5 great reasons to buy a gas range

Plus top-performing gas ranges from Consumer Reports' tests

Published: July 23, 2015 02:00 PM

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Gas or electric? Even the best gas ranges do not perform as well as the top electric ranges in Consumer Reports' tests, and yet there are lots of good reasons to choose gas, reasons that go beyond our testing and take into account how you cook with your range, day after day.

We tested dozens of gas and electric ranges. Our electric range ratings include smoothtops, coil tops, and induction ranges. Many of these earned scores over 80 (out of 100)—making them excellent overall. None of the gas ranges did. Mostly that’s because the high-powered gas burners aren’t as fast as the fastest high-powered electric elements, and broiling isn’t as good. “As impressive as the glowing flame is, it often doesn’t rival the searing heat of electric broiling elements, which also tend to provide more even coverage,” says Tara Casaregola, the engineer who oversees Consumer Reports’ tests of cooking appliances. Even so, Tara says there are five good reasons to go gas, if you have the choice.

Visual cue

Some cooks prefer the visual feedback of a flame that changes as you move the control knob—giving you a sense of the heat—compared to simply selecting a number on a dial on an electric range.

Quick adjustments

Let's say the stir fry is getting too hot. Lifting the pan a little above the gas grate is a way to quickly and effectively adjust the heat. Sure, you can do this on an electric range-top but it takes longer for the element to cool down. That brings us to response time.

Response time

When you turn the knob from high to medium on a gas range, the pot and the food in it experience that change almost immediately. On a radiant smoothtop range, the big sellers, there’s so much residual heat, thanks to a glowing hot element under the range-top glass, that it can take a few minutes before the pot and the food in it get to medium heat. Among other electric range types, induction offers a fast response like gas, and coil tops fall somewhere in between smoothtops and gas models.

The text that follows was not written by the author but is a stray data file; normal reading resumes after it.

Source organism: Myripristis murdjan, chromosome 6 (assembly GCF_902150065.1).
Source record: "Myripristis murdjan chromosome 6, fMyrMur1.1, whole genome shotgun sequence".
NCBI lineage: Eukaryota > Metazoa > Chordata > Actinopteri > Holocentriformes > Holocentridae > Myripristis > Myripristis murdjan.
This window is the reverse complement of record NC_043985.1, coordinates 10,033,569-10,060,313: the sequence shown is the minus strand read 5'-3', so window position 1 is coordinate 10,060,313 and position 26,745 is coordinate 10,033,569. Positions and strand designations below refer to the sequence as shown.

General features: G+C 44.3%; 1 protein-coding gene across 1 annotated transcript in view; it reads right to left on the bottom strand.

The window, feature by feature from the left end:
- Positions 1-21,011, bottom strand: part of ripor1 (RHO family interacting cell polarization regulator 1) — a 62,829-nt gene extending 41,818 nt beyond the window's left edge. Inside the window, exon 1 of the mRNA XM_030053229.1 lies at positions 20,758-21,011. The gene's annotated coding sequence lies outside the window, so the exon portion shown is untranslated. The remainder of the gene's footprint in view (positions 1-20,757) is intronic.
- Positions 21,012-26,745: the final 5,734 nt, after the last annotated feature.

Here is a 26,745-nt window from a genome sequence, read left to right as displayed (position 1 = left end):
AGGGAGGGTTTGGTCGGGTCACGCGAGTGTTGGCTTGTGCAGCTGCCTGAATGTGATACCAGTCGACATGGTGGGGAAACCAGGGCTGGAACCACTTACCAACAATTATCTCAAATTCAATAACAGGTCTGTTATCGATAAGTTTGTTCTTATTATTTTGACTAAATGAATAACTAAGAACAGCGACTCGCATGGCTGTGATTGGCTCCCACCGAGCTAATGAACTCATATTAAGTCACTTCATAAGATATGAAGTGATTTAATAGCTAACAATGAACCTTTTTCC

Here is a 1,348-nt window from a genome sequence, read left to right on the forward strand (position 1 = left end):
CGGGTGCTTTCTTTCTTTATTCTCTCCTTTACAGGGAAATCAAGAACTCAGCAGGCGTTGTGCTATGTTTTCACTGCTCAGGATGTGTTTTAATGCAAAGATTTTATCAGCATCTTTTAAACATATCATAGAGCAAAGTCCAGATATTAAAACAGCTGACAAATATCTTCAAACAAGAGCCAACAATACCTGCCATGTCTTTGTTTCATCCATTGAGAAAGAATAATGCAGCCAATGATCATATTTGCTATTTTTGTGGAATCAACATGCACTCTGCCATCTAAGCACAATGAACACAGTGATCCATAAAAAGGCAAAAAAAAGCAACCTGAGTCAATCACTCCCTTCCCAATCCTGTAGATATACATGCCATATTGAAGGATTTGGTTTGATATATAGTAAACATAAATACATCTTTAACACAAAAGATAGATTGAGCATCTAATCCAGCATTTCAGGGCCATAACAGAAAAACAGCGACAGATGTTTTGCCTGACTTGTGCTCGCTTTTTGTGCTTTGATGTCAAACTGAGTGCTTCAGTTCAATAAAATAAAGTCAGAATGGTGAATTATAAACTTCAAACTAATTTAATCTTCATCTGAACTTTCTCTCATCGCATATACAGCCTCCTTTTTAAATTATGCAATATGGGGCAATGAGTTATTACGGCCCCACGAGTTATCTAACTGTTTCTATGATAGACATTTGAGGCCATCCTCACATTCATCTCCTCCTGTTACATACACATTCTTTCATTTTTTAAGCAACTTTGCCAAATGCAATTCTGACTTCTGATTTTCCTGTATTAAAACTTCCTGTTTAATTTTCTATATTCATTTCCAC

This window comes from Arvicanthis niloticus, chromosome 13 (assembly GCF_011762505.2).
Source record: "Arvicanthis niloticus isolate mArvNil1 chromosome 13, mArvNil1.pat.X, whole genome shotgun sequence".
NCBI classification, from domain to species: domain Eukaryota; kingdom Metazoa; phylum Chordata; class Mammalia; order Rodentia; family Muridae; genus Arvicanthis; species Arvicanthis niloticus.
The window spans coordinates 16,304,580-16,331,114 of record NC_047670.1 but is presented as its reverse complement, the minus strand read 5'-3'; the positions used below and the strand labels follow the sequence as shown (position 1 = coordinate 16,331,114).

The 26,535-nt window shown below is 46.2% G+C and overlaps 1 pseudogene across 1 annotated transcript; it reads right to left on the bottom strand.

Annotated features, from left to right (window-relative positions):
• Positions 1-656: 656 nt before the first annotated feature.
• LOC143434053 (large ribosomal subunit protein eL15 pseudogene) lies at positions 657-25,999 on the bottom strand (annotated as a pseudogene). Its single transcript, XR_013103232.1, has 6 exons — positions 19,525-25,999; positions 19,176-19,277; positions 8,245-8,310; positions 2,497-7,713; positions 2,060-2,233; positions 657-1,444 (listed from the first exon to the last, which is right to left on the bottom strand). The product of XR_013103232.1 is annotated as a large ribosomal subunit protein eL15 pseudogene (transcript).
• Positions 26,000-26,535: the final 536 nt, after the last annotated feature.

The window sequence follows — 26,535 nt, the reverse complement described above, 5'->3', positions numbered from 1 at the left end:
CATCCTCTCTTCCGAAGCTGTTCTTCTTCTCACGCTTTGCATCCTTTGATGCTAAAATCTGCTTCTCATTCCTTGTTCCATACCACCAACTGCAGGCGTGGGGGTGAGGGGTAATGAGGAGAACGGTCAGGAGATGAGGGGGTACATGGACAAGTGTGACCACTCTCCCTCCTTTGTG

Not too smooth

“My personal pet peeve,” says Tara. “Pots slide around on a smoothtop surface. That’s not a big deal for a set-it-and-watch task like pasta, but when I’m stirring and adding ingredients and working with a pan I find myself forever re-centering it on my induction element.”

Any cookware will do

With gas ranges and cooktops you can use any and all cookware without fear. Love your Lodge cast iron frying pan? You risk scratching the glass ceramic surface of an electric smoothtop or induction cooktop, but the grates on a gas cooktop can take it. Do you have a favorite anodized aluminum pan, or a collection of specialty copper pans? They won’t work on induction. It requires magnetic cookware. And if you have odd shaped pots or griddles, gas is good.

Shopping for a Range? 

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